December 31, 2017
This past year we survived hurricanes Irma and Maria on Vieques, Puerto Rico. Maria wiped out the electrical, water and communication infrastructures on the island so that we were without power, running water, cell, and Internet for almost two months.
Grocery store shelves were bare, ice was scarce and the three gasoline stations were closed more often than they were open.
Finding the basics (food, gas, water and ice) was a daily quest. Somedays we got lucky, and other days not. On the “not” days our conversations went something like this.
At the Gasoline Station:
Us: Do you know when you will have gas again?
Gas attendants: No, maybe mañana.
At Isabel II Plaza, by Mayor’s office:
Us: So when do you think the cell phone reception will be working again?
City officials: Soon. We’re working on it. Maybe mañana.
At Ice house and convenience stores:
Us: Any ice today?
Ice and store people: Mañana, maybe mañana.
At the Grocery stores:
Us: Are you ever going to have gallons of water here ever again?
Grocery cashiers: Of course we will. Maybe mañana…
And so on, and so on…
When I’d come back from one of these foraging missions John would raise his eyebrows as if to say “Well?”
My reply, more often than not, was, “Maybe mañana, honey.”
As the days wore on and we saw little progress happening, we learned that “maybe mañana” never meant “tomorrow.” It just meant “NOT TODAY.”
Fast forward to today. December 31, 2017.
I’m sitting here on a beautiful Caribbean beach, in Mexico, reflecting, like many others worldwide, about the past year. I’m not going to sugar coat it, this past year has been one of the most grueling we’ve ever experienced, both physically and emotionally. Here’s what I mean.
On January 6th, my nephew Luke chose to leave this world. He had had some ups and downs as a teenager, but we genuinely thought he had found his peace and was happy. He was one semester away from graduation at Texas A&M. I, as his aunt, had no clue about the pain he was living with.
As John and I comforted each other about the loss, we thought back to the last time we were with Luke. It was Christmas 2016 at my brother’s house, about two weeks prior to his death. Before we left that day we made the rounds to all our family members thanking them for gifts, hugging them and telling each one how much we loved them. Luke was a great hugger. We choose to remember the brightness he left in the world with that last hug. We love you and miss you Luke.
About my Mama
On June 15th, my Mama took a fall when going into IHOP with my Daddy. She ended up in the hospital because of it, where she experienced infections and complications that lead to her death on July 6th. The past few years she had many physical challenges and as she told me often throughout her last months, “Anel, I’m just tired.” She was ready.
Mama was the glue that held our family together. She was my rock during hard times and always knew exactly what to do during any crisis. She called John her third son. She made us giggle and always made us feel loved. You made me Mama. I love you and miss you so much.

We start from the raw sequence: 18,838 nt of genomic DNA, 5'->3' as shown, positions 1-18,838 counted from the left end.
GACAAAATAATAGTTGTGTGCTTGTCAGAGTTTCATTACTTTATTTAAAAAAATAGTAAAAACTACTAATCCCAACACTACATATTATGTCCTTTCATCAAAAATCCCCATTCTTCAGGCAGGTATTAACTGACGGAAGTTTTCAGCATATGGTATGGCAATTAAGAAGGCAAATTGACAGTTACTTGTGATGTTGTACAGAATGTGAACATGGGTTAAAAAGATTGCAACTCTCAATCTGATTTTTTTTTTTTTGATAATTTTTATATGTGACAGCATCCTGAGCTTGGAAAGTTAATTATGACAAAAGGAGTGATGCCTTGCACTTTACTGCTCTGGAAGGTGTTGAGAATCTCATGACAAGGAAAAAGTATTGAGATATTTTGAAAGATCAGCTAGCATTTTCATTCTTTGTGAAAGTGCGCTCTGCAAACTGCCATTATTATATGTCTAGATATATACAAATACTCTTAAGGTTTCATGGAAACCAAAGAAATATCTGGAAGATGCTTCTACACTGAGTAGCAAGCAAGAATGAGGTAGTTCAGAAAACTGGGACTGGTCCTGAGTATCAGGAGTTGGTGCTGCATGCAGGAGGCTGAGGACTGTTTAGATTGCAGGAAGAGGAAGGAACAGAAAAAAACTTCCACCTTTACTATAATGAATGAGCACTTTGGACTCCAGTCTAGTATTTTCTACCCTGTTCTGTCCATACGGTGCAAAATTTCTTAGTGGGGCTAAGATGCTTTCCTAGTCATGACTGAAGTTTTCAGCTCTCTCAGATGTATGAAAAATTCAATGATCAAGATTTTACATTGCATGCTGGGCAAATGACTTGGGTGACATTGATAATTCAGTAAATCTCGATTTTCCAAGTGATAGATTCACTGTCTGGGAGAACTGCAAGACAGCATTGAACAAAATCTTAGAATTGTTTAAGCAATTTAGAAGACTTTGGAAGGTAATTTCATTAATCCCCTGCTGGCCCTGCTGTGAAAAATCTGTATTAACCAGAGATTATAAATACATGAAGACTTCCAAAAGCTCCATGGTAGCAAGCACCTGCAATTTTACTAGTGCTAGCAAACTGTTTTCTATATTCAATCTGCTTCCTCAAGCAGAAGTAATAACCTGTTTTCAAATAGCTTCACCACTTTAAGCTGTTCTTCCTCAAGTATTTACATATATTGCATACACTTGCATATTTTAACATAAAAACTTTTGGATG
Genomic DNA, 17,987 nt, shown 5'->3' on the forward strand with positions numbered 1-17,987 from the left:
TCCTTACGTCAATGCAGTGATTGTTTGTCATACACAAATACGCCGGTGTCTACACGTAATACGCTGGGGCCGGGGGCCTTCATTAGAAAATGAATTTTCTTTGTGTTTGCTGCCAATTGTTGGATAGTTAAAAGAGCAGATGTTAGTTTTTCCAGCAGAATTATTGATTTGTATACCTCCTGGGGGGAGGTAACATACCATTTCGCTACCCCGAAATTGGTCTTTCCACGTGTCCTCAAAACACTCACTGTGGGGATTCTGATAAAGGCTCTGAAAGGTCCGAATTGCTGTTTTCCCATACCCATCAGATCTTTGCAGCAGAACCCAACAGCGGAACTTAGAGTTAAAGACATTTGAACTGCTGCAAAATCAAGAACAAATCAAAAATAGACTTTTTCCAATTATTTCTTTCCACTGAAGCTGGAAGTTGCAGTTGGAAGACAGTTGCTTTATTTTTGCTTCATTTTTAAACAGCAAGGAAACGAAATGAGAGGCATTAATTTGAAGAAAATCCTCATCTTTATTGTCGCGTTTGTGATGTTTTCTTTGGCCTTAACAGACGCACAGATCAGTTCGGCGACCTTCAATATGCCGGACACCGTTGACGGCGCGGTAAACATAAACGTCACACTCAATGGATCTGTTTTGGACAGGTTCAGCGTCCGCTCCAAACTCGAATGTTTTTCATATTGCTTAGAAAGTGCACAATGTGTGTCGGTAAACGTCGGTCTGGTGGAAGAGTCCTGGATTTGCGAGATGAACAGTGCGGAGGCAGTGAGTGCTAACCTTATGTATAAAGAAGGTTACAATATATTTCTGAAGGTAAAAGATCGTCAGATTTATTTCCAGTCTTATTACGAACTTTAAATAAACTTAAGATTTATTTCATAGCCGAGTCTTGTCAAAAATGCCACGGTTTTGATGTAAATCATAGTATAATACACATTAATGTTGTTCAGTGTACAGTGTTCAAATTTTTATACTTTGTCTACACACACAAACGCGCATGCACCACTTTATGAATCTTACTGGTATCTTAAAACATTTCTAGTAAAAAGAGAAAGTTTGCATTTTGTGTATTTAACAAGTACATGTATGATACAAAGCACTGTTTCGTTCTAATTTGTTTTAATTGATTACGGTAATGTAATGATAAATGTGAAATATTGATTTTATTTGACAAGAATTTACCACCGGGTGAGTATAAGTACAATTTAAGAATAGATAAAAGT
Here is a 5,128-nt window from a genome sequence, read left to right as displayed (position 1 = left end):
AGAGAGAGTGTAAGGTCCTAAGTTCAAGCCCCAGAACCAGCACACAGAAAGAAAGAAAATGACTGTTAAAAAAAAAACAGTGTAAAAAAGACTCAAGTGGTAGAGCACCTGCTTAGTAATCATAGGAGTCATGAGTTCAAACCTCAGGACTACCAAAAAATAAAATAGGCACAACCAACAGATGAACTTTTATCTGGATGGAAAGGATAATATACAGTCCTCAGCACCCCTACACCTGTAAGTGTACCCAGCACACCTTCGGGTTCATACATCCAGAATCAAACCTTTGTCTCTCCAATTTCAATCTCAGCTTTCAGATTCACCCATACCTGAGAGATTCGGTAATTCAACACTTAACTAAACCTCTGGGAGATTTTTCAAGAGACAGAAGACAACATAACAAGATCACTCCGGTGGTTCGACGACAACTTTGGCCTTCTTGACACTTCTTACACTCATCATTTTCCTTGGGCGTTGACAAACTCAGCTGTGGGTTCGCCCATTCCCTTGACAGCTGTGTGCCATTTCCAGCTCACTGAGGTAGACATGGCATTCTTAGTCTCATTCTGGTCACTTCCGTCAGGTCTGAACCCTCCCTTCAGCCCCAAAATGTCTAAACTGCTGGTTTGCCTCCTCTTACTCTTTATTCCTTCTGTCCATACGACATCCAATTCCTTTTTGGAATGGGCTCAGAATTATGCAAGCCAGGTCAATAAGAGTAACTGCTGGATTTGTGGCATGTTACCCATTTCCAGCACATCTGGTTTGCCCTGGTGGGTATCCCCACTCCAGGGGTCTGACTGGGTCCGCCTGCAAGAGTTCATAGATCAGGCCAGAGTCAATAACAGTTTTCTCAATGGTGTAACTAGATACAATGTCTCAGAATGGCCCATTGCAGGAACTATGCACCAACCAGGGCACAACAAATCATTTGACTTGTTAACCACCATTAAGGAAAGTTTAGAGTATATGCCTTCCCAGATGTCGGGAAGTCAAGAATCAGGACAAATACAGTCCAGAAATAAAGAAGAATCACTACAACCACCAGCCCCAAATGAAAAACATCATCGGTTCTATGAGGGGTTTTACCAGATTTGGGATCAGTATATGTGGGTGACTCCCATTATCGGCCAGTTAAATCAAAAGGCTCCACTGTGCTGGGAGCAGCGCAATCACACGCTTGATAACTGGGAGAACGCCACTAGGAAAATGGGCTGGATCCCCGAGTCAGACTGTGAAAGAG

Many years ago, I was a theatre teacher. Joanna was one of my shining stars at a very young age. She was my Peter Pan, Alice in Wonderland and Annie Oakley. As a teen, she dated both of my sons and just “hung out” at our house a lot. During those years, she was the daughter I never had.
She sparkled when she entered a room. She was one of those special people that everyone wanted to be around because she made everyone feel good. She exuded love. Joanna grew into a beautiful woman and awesome mother.
On November 17th, she was taken from this world in a horrible car accident. I am honored to have been a part of your life Jo. I love you.
About the accident
Last week John and I were traveling from our housesit here in Xcalak, Mexico to Chetumal. It’s a three hour trip, but Chetumal is the closest city to find a good assortment of groceries and supplies. Halfway there, we were one of the first cars to come upon a terrible accident involving a tour bus. The passengers on the bus were on a cruise vacation and had taken a day trip, off the ship (docked in Mahahual), to visit Mayan ruins in Chacchoben.
Twelve of the passengers were killed and most all of the others were injured in some way. We offered to help, but by the time we arrived it was a recovery effort rather than a rescue situation. We were told to turn around and go home. So we did, in solemn silence, all the way back to Xcalak.
These 2017 tragedies have left us heartbroken, but they have also given us a new resolve about how we will approach things in this new year. Whenever, someday, in the future, later, in time, probably and maybe mañana no longer exist for Luke, Mama, Joanna and the twelve bus passengers. Their mañanas are gone. Life is precious and none of us know that we will ever see mañana.
So John and I have purposed to live each day of 2018 with the following resolutions:
If it’s at all possible, get ‘er done today.
Phone conversations with friends and family:
Never say goodbye on a phone conversation, without telling that person that you love them. Never.
When you are fortunate enough to be with someone that means something to you, hug them. Let them know how you feel. Before you part, hug them again.
Talk about Love:
Never waste an opportunity to tell someone special to you that you love them, because mañana may be too late.
A special note to our readers:
We’d like to thank you for reading our stuff and looking at our photos. Your support means so much.
May the new year bring peace, joy, hope, laughter and love to you and your family.
Anel & John